County Donegal

Discover the drama
Behold the majesty of Malin Head, Fanad Head and Slieve League.

Travelling around County Donegal takes in Malin Head, Fanad Head and Slieve League. This route is approximately 557km (346 miles). The closest airports are City of Derry, Belfast International, George Best Belfast City, Shannon or Dublin.

New Zealanders can choose from a variety of options when flying to Ireland. Direct flights or codeshare and airline partnerships exist via the United Arab Emirates, Europe and America. Find out more about getting to Ireland from New Zealand here.

Sculpted by the sea
MALIN HEAD


Malin Head is at the very tip of the Inishowen Peninsula, which is mainland Ireland’s most northerly point.

Over millions of years the wild Atlantic has carved dramatic crevices into the rugged headland, such as Hell’s Hole – a long, deep, narrow chasm where the swells below churn and roar.

Birds flock to this remote but beautiful place, blown in on the Atlantic winds. These regular visitors from Iceland, Greenland and North America include gannets, shearwaters, skuas, auks and others on their southward migration flights. Malin Head is also one of the few places in Europe where it’s possible to hear the elusive corncrake.

About 16km (10 miles) north of the village of Malin is Banba’s Crown, which offers magnificent panoramic views. Banba was one of the mythical queens of Ireland. Banba’s Crown on Malin Head was the spot where loved ones waved goodbye to their families and friends as they set out across the sea on the long voyage to a new life in America.

Ring of stone

The origins of Grianán of Aileach (Grianán Ailigh), a circular stone fort on a hilltop 243 metres (800 feet) above sea level, date back to 1700 BC. The fort is linked to Tuatha de Danann, who invaded Ireland before the Celts. Legend has it he ordered the fort to be built as a burial monument to his dead son. It’s also thought that St. Patrick visited the site in the 5th century to baptise the local chieftain.

“It’s like our own world up here.”
History in the deep

The Inishowen Maritime Museum and Planetarium is located in the old coastguard station on Greencastle Harbour, overlooking one of the busiest fishing fleets in Ireland. There’s plenty on display to inform and entertain, from important research on the basking shark to info about shipwrecks and emigration.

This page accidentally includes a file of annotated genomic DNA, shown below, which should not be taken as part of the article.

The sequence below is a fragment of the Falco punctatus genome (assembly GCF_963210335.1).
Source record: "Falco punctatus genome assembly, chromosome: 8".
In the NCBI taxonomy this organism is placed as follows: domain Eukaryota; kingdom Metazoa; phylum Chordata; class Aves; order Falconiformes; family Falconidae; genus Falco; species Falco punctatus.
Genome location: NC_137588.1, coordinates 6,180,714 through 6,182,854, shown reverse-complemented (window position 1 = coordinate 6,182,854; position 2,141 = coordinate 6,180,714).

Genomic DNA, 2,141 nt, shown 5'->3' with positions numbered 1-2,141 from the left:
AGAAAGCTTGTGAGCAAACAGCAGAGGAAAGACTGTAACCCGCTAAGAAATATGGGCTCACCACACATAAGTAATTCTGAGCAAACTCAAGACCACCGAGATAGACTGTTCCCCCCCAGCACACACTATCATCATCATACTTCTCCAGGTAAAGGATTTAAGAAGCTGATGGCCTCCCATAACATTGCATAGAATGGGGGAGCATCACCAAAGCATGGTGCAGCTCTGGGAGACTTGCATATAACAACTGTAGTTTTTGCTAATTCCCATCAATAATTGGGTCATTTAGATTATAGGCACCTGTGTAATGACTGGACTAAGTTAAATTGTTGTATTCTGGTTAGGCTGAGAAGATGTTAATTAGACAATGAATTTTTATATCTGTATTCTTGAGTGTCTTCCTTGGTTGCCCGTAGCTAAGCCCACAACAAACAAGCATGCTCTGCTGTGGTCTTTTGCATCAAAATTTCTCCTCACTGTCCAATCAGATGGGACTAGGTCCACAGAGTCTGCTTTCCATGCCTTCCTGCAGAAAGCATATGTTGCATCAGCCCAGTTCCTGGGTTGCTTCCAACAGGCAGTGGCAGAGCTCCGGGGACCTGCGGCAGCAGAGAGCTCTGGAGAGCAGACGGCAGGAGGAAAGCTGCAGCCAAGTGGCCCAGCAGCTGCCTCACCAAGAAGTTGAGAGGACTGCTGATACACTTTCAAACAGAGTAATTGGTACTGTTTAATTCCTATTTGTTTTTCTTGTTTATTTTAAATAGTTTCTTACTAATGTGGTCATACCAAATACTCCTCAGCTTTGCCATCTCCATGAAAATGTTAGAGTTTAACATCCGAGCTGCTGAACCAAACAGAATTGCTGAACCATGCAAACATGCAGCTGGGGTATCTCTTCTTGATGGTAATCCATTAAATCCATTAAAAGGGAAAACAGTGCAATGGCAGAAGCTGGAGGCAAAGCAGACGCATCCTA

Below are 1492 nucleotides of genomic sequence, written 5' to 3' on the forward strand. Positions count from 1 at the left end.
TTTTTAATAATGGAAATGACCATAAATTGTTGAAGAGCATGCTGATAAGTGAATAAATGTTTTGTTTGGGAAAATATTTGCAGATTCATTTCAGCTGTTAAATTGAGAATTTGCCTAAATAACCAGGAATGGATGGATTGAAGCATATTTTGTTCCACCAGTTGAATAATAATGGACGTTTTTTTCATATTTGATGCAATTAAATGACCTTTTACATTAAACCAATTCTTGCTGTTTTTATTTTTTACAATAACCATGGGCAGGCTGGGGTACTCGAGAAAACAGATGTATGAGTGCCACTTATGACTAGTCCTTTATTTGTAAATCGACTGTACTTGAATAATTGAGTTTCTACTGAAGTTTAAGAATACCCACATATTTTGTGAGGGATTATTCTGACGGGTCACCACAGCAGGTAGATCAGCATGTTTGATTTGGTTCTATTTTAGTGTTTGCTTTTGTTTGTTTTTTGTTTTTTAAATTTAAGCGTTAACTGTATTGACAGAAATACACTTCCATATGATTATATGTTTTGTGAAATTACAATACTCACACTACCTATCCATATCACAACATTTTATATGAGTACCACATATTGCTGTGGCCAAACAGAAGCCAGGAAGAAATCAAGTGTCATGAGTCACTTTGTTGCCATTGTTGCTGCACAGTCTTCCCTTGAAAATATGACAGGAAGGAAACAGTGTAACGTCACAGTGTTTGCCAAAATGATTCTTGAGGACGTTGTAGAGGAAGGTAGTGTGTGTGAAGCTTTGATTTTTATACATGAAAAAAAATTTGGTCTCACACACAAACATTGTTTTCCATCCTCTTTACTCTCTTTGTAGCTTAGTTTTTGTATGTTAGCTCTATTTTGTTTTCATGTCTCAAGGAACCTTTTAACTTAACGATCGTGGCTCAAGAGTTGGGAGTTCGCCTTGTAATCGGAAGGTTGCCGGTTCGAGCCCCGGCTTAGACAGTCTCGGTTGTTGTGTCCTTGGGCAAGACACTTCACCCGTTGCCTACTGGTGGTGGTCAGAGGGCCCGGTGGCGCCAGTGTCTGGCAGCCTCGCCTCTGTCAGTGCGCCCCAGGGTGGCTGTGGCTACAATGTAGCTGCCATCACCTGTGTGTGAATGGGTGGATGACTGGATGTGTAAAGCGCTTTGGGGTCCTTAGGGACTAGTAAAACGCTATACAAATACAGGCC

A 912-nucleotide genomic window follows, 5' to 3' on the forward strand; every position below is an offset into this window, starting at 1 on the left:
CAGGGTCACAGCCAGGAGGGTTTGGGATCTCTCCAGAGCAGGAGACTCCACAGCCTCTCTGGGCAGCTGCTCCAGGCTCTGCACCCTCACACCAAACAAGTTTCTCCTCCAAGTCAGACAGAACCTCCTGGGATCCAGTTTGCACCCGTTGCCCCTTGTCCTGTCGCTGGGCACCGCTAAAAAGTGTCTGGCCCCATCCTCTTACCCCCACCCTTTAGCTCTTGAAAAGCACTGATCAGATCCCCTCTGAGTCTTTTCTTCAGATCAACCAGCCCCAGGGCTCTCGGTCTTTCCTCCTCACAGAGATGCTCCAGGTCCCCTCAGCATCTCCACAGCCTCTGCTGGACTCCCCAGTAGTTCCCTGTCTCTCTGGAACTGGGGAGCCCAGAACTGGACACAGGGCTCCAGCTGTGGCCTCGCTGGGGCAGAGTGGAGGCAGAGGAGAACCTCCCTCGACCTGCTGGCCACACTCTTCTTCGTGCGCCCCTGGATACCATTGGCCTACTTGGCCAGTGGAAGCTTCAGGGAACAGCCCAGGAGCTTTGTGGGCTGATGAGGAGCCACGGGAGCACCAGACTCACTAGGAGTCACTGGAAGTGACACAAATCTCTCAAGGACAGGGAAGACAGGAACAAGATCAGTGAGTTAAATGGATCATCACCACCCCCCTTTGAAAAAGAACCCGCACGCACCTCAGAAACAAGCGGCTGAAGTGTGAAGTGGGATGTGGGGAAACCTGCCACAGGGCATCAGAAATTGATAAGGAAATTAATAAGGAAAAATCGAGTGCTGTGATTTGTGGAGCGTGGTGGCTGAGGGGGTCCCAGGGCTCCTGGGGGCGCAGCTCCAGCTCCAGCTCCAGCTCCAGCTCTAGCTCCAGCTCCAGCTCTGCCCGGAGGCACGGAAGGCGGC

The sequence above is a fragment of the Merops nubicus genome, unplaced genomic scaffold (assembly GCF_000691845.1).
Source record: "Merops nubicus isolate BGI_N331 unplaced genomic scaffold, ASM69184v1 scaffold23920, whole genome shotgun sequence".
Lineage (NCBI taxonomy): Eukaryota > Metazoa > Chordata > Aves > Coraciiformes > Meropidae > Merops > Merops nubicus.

Flying high

Inch Wildfowl Reserve is home to a large population of water birds. You’ll find several breeds of swan, geese and terns, as well as smaller birds such as warblers and kingfishers are sometimes seen at the lock gates of Blanket Nook. There’s plenty to see at this peaceful wetland, with over 8km (5 miles) of idyllic country walks surrounding Inch Lake’s perimeter.

Malin Head

Good to know

  1. Approximately 2 hours’ drive from Belfast, 4 hours from Dublin and Shannon
  2. From Banba’s Crown it’s a 2km (1 mile) coastal walk to Malin Head itself
  3. It’s about a 1 hour drive to Malin Head from City of Derry airport if flying from Great Britain, 2 hours’ drive from Belfast airport; and 4 hours from Dublin airport
  4. To the east, a headland walk leads to the Wee House of Malin, a hermit’s cave in the cliff face
  5. Look out for the Northern Lights (Aurora Borealis) around Inishowen
Sights and sounds

Inishowen has a number of festivals and cultural events throughout the year. You’ll also find a very warm welcome in the pubs dotted around the area. Pull up a chair and experience a rousing evening of traditional Irish music and dancing.

Out on the edge
FANAD HEAD


Fanad Head is a wildly exposed, romantic headland. It’s also the most northerly point of the beautiful Fanad Peninsula.

Known for the iconic Fanad Head Lighthouse, as well as stunning scenery and incredible beaches. The lighthouse was built in the 1800s in response to the tragic sinking of the frigate HMS Saldanha. Only the Captain’s parrot survived the sinking, and the ship’s bell graces the church tower in Portsalon to this day.

There’s so much to see when you walk along the head’s heavily indented coastline, with its magnificent elevated views over the shoreline below.

You’ll spot grey seals bobbing in the sea, pretty coves and powerful waves crashing across the rocks, maybe even a breaching whale in the distance. While there, you could also look out for the sea arch at Pollaid, an amazing natural arch carved out of the rocks just off Fanad Head.